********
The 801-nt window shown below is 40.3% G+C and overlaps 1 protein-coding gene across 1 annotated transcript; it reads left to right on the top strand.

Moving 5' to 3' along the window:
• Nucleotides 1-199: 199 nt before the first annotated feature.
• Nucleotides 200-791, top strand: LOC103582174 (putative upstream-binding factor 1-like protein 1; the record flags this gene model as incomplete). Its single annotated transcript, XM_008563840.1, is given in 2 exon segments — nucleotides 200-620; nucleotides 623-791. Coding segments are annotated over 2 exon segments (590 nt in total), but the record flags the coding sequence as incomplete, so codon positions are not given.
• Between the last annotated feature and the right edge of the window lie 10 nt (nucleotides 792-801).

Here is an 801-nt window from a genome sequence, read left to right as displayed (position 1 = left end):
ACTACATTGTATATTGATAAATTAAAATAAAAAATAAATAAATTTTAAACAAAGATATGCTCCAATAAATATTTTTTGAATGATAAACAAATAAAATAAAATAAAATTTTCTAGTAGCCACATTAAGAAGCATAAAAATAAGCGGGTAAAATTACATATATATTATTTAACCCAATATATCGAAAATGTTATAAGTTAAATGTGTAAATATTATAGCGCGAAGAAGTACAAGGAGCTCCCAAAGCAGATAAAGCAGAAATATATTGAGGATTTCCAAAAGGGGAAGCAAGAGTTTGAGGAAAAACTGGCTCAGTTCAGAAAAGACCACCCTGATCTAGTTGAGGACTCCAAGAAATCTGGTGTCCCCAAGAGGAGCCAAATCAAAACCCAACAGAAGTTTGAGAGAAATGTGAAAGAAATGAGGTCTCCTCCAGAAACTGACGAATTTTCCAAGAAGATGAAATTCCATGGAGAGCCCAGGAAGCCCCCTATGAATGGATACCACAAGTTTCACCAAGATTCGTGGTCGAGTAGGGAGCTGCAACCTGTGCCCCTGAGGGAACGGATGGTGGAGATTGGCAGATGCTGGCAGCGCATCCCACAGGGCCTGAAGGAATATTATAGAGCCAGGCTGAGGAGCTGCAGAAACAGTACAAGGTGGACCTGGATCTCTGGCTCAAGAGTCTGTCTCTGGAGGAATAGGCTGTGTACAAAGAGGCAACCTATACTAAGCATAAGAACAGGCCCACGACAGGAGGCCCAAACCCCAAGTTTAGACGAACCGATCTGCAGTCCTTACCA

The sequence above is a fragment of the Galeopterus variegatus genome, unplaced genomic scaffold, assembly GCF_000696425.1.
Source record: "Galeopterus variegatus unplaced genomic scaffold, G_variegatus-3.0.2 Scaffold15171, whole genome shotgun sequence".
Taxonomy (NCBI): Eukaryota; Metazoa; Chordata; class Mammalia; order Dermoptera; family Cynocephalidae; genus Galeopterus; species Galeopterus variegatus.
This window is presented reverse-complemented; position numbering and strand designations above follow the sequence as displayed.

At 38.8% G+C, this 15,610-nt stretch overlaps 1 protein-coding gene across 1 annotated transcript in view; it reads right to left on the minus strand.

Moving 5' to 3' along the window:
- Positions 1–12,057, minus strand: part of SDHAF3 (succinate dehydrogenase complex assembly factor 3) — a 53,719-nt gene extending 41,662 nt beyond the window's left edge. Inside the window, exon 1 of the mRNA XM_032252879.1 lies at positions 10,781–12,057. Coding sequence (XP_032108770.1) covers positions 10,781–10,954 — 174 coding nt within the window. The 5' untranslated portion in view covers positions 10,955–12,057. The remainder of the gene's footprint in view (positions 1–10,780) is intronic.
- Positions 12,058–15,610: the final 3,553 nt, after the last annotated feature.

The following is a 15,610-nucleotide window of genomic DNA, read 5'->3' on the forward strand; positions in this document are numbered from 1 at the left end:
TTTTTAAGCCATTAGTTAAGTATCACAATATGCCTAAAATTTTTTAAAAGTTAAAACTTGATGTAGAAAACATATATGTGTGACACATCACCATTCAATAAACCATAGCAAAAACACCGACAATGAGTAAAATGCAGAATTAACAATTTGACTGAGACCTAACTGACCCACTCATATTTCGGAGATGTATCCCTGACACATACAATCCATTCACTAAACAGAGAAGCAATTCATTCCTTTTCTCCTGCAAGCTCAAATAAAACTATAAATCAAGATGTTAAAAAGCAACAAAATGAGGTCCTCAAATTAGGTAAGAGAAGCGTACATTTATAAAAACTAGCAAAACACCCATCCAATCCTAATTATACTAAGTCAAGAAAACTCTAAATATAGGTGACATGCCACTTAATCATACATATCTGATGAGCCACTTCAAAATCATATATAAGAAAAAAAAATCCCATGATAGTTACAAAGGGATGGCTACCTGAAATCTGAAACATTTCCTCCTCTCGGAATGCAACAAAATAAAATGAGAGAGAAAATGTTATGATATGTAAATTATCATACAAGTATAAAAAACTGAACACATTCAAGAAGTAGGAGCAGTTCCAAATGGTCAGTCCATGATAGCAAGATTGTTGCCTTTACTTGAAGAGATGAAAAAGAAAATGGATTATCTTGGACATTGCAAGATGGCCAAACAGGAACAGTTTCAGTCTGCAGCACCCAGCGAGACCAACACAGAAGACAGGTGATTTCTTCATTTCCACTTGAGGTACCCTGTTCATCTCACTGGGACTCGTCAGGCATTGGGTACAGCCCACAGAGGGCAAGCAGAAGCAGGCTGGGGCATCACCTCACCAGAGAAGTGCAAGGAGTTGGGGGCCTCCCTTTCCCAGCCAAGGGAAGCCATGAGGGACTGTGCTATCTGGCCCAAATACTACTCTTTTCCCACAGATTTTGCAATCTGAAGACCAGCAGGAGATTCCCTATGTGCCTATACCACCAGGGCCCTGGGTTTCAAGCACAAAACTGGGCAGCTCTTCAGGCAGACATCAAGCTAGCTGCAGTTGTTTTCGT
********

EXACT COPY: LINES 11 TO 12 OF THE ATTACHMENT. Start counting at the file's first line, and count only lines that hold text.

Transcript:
This window is presented reverse-complemented; position numbering and strand designations above follow the sequence as displayed.

At 38.8% G+C, this 15,610-nt stretch overlaps 1 protein-coding gene across 1 annotated transcript in view; it reads right to left on the minus strand.